The presentation explores how the nuclearization, therefore atomization of the family system in North America, as an off-shoot of individualism presents as a serious attenuation of support systems ordinarily. This finding portends even more challenges for Diasporic families, especially those from Africa, which social carpets have been ripped from under their feet owing to migration. Migration conveys stress-laden concomitants for Diasporic entities, which must, among other integration rites of passage, enter the labor force, adjust to the norms and mores of the new culture, balance their socialization and parenting repertoire with the conflicting types decreed by their host country, including endure revision of gender roles. Pertinently, it explores how African grandmothers as an often gender discountenanced social capital and support system, paradoxically attenuates spousal conflicts, including violence, impart culture relevant socialization to the grandchildren and assist to forge and maintain family homeostasis.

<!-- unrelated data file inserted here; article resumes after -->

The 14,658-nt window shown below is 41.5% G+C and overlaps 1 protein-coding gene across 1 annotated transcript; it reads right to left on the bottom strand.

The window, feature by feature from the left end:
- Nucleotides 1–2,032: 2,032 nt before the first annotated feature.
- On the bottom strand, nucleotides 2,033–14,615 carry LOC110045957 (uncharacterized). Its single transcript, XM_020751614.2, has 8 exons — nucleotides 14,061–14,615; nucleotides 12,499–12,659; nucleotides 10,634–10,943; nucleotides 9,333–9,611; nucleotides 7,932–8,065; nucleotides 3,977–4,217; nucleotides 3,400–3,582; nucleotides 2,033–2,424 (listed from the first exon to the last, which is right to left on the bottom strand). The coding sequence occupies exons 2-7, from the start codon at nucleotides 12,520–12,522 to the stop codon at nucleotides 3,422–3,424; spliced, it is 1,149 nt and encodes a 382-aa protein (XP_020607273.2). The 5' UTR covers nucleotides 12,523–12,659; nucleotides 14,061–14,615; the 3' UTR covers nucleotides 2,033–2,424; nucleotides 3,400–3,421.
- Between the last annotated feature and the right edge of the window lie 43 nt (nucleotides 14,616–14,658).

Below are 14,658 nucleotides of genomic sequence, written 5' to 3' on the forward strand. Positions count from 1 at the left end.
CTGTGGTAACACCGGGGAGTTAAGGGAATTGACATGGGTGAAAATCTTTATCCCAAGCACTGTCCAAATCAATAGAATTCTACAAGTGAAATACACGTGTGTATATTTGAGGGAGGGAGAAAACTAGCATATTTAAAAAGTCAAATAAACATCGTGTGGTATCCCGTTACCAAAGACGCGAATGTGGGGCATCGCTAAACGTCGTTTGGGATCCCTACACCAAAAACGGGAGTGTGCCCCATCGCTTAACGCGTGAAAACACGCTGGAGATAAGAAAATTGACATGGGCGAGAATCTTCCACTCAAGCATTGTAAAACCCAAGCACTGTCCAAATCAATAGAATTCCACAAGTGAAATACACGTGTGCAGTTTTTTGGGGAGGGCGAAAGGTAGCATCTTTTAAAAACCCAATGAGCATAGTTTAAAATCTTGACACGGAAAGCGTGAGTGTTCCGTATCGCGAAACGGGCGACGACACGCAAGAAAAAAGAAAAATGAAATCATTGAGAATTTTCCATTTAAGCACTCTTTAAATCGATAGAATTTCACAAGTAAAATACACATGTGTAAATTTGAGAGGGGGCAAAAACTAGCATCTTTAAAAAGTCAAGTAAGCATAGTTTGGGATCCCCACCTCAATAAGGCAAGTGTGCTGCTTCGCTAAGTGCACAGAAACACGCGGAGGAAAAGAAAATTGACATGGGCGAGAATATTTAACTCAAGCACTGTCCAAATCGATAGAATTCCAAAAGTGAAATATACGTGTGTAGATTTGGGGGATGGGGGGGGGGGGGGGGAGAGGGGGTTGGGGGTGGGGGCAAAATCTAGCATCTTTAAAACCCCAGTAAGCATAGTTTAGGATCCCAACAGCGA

About the speaker
Dr. Buster Ogbuagu has worked as a radio broadcaster, high school teacher, social worker in child protection, juvenile justice, as well as a clinical practitioner in polysubstance dependence and concurrent disorder, and as a new émigré to Canada, he worked as an office cleaner. Dr. Ogbuagu holds a BSc. [Hons] in Sociology & Anthropology from the University of Nigeria. He also earned a BSW, MSW and PhD from McGill University. Philosophically, he is passionate about intersectionalities and anti-oppressive epistemologies to social work practice, which underscore and inform his teaching and practice. As a Diasporic Transnationalist, his current and ongoing research and professional interests include, but are not limited to Social Policy/Welfare, Ethics, Race, Anti-racist/Anti-Oppression, Minority & Gender Issues, Multiculturalism, Refugees, Refugee/Resettlement/Transnational migration, Community Organizing and Advocacy; Child Protection; Mental Health, including Addictions and Disability. Dr. Ogbuagu has documented some of his many lived experiences in several published journal articles and books.